Mayfield, Jackson, and Rosen will all likely be selected in the first round next Thursday (with only Jackson having any real risk of slipping beyond that). But where exactly they are picked, especially relative to Darnold and Allen, will say a lot about how the modern NFL views players, and quarterbacks in particular, who deviate from the league’s prototype.
The criticisms Rosen has faced tell a particularly interesting story. Despite impeccable mechanics, enviable stature, and impressive college statistics, the UCLA alum has fallen in some mock drafts due in part to off-field concerns that would sound strange in most other industries. Sports Illustrated’s Peter King has reported that teams worry “football isn’t that important to [Rosen] because he’s a rich kid,” that he’s “a crappy leader,” that “he’s too smart for his own good,” that the anti-Trump hat he once wore suggested an inclination toward politics, and that he “cares a lot about the planet.” Some analysts have questioned whether he loves football as much as other prospects do, while others have dinged him for being “a Millennial.”
To observers outside the NFL bubble, such criticism can seem awful silly. As Deadspin’s Patrick Redford wrote last month, after listing the gripes about Rosen, “None of those personal characteristics have anything to do with whether Josh Rosen will be a good football player or not.” And indeed, the specific criticisms of Rosen don’t always withstand scrutiny. Plenty of previous great quarterbacks have come from relative wealth and possessed substantial intellect. Rosen’s teammates speak highly of him. And as for political headwear? Consensus greatest-quarterback-ever Tom Brady made headlines in the fall of 2015 for the “Make America Great Again” hat he displayed in his locker—a fact that has caused Rosen’s defenders to cry hypocrisy.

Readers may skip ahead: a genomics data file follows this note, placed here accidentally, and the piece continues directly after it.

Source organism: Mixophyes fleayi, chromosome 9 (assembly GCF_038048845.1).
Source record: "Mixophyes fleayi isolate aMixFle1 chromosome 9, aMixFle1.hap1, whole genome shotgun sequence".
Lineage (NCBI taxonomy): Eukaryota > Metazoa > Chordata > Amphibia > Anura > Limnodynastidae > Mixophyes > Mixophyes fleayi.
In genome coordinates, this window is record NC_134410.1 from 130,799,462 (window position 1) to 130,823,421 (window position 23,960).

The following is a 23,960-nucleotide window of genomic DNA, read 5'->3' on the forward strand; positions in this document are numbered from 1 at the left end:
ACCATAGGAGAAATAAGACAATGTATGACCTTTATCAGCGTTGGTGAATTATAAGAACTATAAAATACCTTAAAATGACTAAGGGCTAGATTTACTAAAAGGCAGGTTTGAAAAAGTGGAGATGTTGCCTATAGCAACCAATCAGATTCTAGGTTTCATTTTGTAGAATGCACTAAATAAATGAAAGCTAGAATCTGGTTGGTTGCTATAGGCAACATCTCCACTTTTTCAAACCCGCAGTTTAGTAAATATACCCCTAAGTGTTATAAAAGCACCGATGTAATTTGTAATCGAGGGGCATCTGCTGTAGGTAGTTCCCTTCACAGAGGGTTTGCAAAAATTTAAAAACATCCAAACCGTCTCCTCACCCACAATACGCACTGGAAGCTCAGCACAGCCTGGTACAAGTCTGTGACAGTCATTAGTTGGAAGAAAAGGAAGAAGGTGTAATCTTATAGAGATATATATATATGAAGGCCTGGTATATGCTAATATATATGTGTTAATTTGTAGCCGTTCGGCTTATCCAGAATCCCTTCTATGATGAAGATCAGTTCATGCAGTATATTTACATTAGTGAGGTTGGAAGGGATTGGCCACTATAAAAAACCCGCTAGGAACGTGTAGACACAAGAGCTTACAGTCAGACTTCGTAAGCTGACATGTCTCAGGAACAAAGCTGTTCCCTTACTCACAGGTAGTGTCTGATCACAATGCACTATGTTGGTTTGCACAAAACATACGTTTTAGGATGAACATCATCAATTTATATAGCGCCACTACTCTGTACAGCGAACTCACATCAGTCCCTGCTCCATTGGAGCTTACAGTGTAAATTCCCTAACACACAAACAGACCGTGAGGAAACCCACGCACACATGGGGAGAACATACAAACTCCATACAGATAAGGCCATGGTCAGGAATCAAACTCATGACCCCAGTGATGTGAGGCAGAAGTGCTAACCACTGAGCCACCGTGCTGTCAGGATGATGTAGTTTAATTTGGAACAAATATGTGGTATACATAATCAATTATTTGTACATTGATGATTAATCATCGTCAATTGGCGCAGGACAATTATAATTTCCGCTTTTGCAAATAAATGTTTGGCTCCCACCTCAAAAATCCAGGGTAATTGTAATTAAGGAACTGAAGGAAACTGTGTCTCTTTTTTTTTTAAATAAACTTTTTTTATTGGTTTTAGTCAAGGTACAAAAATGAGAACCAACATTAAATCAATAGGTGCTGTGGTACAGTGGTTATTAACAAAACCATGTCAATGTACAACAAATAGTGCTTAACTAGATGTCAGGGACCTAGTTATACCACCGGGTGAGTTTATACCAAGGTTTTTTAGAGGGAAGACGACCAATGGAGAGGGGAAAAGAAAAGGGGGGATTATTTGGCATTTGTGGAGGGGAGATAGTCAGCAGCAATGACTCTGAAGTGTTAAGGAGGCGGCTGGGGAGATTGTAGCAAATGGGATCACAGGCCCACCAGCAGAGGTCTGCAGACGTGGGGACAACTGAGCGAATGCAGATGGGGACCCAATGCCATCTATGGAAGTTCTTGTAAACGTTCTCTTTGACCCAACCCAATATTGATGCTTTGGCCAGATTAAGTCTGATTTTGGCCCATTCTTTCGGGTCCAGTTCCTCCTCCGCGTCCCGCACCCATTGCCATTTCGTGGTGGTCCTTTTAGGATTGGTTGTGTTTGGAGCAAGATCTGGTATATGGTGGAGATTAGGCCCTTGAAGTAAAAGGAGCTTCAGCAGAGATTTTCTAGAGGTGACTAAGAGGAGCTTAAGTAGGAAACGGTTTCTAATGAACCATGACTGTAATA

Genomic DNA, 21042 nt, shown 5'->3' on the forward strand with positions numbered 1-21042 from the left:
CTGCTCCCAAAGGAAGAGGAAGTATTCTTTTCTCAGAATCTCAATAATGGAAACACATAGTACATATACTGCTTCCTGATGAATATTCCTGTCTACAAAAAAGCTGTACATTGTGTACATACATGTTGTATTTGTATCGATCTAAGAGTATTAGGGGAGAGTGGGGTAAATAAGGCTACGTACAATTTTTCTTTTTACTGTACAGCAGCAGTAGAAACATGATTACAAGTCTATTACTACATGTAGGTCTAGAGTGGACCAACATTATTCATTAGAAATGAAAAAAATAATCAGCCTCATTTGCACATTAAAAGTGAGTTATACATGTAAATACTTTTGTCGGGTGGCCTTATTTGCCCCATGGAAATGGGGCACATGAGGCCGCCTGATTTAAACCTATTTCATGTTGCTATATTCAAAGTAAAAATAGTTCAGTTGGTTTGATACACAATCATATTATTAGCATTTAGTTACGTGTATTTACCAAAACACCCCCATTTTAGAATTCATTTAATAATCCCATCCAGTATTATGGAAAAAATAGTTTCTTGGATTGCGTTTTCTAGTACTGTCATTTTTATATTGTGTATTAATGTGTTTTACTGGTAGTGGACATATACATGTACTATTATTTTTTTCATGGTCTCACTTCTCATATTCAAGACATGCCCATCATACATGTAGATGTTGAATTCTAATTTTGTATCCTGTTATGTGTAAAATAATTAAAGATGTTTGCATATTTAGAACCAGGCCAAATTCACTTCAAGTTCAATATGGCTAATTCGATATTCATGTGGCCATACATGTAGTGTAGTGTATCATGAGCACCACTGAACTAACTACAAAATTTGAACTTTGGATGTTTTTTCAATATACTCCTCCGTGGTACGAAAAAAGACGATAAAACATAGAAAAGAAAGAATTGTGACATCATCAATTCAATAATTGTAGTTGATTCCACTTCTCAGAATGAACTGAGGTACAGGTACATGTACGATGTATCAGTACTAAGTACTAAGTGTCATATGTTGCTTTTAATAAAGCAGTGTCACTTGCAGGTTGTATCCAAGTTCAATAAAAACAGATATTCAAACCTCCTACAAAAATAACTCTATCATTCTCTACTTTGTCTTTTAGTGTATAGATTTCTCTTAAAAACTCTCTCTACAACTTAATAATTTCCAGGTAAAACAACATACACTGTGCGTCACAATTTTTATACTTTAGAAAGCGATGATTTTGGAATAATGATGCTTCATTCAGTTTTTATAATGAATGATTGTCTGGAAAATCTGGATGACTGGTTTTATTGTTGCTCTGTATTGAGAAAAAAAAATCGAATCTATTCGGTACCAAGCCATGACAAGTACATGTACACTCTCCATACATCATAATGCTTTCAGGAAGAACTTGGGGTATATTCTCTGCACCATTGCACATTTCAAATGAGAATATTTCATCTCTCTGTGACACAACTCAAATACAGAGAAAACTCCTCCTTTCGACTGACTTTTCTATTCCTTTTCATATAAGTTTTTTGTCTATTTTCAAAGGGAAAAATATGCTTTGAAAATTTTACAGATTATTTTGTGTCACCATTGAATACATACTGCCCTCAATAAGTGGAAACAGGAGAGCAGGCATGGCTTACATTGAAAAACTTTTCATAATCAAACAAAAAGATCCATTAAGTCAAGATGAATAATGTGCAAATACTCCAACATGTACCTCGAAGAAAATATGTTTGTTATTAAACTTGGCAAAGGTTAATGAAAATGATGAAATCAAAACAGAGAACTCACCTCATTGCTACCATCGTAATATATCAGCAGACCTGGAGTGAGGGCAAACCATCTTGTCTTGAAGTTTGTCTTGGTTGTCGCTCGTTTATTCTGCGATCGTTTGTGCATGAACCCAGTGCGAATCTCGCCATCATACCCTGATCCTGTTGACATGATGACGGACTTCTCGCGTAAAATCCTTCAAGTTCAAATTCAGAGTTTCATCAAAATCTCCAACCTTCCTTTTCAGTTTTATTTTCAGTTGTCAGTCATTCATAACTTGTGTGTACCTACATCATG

But the NFL has long been known to prefer conformity over individuality, as it has restricted touchdown celebrations, banned personalized cleats, and fined players for offenses such as wearing the wrong color of socks and running backward into the end zone. And the league’s conservatism seems to become particularly pronounced where politics are involved. When dozens of players last fall demonstrated during the national anthem to protest police brutality and racial injustice, most owners suggested (or demanded) they stop, while pointedly declining to sign player-activists like Colin Kaepernick and Eric Reid. It’s likely that teams see Rosen’s anti-Trump hat (and other anti-Trump remarks) and brazen comments opposing NCAA amateurism and worry that he might, as the Fox Sports Radio host Colin Cowherd put it, “go political” during his pro career.
Jackson and Mayfield face different sets of criticisms than Rosen, but they buck the standard quarterback mold in their own ways. Mayfield is known for his fiery passion, which has led him to demonstratively “plant” an Oklahoma flag on Ohio State’s field after a Sooners victory and profanely taunt Kansas players who provoked him—actions that strike some observers as unbecoming of a team leader. And although Jackson inspires no notable off-field concerns, he prompts the usual skepticism about quarterbacks who run, to the point that multiple teams reportedly asked him to work out as a wide receiver during the pre-draft process.